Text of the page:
A new era

First of two parts - Maryland's evolution from a manufacturing to a knowledge economy brings both opportunity and heartache

sun special report shifting fortunes

October 19, 2008|By Jamie Smith Hopkins and Stephen Kiehl | Jamie Smith Hopkins and Stephen Kiehl,jamie.smith.hopkins@baltsun.com and stephen.kiehl@baltsun.com

A few months after General Motors made its last van at the 70-year-old Broening Highway plant, a seed for Maryland's new economy sprouted across town in West Baltimore.

On a cold morning in October 2005, the governor and mayor heralded the opening of a biopark built by the University of Maryland, Baltimore - a place where researchers would pursue breakthroughs in treatments for diabetes, cancer and heart disease. One of the park's first tenants was a Japanese medical firm. Officials toasted the partnership with sake.

It could not have felt any further from the blue-collar manufacturing work at GM that provided a middle-class life for thousands of Baltimoreans, or from the furnaces at Bethlehem Steel, which went bankrupt in 2001.

Old-line manufacturing and industrial companies have failed, moved and contracted in rapid succession. But a new, knowledge economy has rushed in to replace the old, helping the Baltimore region add 70,000 jobs during the past seven years.

That shift appears poised to continue despite the country's financial and economic problems. Even as manufacturing job losses have accelerated, the metro area has more jobs now than it did at the beginning of the year - while U.S. employers have cut 760,000 from their payrolls.

Health care - less susceptible to downturns - and other knowledge fields have contributed to the growth. And while the widening credit crunch could stall projects and businesses, state officials hope their focus on such industries as science and health will help Maryland weather the turmoil.

A second biopark opened this year on the city's east side, and now cranes hover over depressed neighborhoods that many thought would never rebound. High-tech companies have moved downtown. Hospitals are expanding across the region. And Gov. Martin O'Malley has proposed spending $1.1 billion over the next decade to boost the state's biotech industry - a plan his administration said last week that it still stands behind despite recent budget cuts.

These changes are drawing researchers from out of state. They believe in the region.

"For me, it's almost a matter of destiny," said Francisco Leon, a medical researcher from Spain who specializes in celiac disease - an area in which Maryland scientists have broken new ground. Leon, who joined a Baltimore firm last year, is impressed with the state's commitment to biotech. "They have the political will. They are investing money."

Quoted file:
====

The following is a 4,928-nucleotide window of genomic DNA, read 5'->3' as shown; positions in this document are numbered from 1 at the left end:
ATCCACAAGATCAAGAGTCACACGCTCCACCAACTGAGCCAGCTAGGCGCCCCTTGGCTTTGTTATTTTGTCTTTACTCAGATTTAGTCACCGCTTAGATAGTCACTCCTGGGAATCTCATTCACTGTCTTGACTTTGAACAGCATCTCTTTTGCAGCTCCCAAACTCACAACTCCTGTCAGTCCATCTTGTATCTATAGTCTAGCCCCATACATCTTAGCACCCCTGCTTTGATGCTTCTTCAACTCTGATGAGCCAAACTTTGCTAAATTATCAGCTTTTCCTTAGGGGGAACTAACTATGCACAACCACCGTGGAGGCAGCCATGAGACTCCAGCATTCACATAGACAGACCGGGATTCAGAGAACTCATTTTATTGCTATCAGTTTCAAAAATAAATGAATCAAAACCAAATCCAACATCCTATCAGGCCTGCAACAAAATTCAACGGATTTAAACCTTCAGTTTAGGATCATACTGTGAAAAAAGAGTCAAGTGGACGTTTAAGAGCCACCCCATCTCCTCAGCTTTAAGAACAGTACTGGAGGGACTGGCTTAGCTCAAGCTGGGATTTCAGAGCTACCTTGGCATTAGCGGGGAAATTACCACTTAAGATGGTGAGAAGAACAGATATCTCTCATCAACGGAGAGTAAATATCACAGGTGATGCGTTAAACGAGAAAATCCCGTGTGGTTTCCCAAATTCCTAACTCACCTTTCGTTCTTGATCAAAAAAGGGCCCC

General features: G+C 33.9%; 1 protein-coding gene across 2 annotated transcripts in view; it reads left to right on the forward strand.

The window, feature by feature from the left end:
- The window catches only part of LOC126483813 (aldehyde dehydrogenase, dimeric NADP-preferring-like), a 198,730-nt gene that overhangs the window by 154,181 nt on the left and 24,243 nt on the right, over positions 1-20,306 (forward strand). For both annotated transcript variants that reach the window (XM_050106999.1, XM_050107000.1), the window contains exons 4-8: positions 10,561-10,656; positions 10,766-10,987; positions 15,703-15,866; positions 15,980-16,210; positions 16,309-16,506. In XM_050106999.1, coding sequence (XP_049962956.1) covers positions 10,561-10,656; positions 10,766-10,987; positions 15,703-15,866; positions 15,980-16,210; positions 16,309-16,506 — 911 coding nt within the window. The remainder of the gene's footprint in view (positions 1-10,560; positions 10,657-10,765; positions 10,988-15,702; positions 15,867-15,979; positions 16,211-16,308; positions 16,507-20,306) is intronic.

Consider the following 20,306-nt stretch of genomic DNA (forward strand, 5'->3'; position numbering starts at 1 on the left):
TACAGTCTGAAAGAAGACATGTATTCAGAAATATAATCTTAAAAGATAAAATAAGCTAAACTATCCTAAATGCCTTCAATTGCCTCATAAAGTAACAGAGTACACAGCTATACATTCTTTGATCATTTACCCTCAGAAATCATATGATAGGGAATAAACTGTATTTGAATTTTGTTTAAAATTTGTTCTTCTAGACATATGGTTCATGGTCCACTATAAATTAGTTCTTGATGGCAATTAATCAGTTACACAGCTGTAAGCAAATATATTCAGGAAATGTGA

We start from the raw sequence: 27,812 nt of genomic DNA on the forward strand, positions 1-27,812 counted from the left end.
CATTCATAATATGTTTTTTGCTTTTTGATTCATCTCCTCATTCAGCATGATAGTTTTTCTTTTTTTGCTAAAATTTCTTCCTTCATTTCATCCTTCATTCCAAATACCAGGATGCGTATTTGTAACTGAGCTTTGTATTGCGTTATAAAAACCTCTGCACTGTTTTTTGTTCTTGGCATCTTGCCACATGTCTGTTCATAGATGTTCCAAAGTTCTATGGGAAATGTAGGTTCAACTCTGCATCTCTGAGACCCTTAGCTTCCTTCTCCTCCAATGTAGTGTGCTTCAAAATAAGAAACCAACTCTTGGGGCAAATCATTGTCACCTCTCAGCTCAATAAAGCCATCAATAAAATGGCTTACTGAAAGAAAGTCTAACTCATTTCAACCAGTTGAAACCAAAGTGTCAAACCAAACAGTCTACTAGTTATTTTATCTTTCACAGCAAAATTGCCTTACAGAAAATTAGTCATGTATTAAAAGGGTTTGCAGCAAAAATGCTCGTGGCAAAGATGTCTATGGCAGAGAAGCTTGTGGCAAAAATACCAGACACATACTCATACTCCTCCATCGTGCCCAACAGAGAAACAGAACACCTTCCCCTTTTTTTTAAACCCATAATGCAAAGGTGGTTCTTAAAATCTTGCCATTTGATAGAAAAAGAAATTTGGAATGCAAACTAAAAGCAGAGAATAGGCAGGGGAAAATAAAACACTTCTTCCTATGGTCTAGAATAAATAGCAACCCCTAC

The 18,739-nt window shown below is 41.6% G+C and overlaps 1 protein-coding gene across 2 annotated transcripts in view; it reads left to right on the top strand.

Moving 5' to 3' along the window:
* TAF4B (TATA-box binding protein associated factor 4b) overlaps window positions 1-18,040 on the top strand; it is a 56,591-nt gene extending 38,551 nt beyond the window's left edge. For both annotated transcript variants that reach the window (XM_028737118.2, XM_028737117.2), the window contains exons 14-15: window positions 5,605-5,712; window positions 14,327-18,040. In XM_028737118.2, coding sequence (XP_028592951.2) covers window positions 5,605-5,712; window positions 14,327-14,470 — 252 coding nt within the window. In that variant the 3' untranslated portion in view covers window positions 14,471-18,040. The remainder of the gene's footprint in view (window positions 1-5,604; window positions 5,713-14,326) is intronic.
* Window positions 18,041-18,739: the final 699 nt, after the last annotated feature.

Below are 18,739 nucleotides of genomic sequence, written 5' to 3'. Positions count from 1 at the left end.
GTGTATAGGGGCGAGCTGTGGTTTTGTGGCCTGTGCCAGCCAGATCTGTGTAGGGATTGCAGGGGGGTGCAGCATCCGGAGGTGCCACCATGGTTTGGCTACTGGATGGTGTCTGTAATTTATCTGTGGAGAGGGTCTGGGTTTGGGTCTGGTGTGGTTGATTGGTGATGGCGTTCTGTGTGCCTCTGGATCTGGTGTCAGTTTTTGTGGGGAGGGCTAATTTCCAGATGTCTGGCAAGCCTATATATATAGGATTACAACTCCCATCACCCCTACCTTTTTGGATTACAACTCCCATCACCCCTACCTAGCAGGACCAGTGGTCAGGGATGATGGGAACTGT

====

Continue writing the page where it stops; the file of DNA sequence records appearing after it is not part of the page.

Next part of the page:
In the new economy, factories are out. Computers, labs and researchers are in. Shin Nippon Biomedical Laboratories, which celebrated the biopark with sake, now owns the top two floors of the building.

"A decade ago, people said Baltimore was beyond the point of no return," said Anirban Basu, an economist and CEO of Sage Policy Group in Fells Point. "I don't think anyone would make that claim today."

The state's largest private employer is Baltimore's Johns Hopkins Institutions. Thanks to Hopkins, the state grabs the most federal research-and-development dollars per capita in the U.S. For every 100,000 workers, Maryland has more microbiologists than any other state, more physicists than any state but Colorado, and more database and network administrators than any place except Virginia and Delaware.

But for some, the changes have been wrenching.

Workers laid off from traditional manufacturing and industrial jobs see little personal benefit in the knowledge economy, which requires very different skills. And the blossoming biotech industry is no comfort to the Beth Steel retirees whose benefits disappeared a few years ago or the GM retirees who were told their health benefits will stop next year.

"We lost our health care, we lost our dental and optical and our life insurance," said Don Kellner, 70, president of a local Bethlehem Steel retirees association. "Everything."

The demands of the new economy are also roadblocks for thousands of residents who never worked in manufacturing but are being buffeted by the ripple effects of its long retrenchment. These are the workers with a high school education or less. They find themselves in jobs in hotels and other low-wage parts of the service sector, with no clear way out.

"Folks were able to provide for their families, they became homeowners, they sent their kids off to college - and these were manufacturing jobs," said Moses Hammett, director of work force development at the Center for Urban Families in the city. "When these manufacturing jobs left Baltimore, a lot of these opportunities left."

Knowledge jobs can leave, too, in good economic times as well as bad. The state's challenge is holding onto them, and growing, as competition increases.

The brain economy

The new economy is not thousands of people streaming into a factory each morning. It doesn't always lead to products as tangible as automobiles.

But it's no less potent. Knowledge workers are researchers inventing cancer drugs, accountants uncovering fraud and ER staff saving lives.

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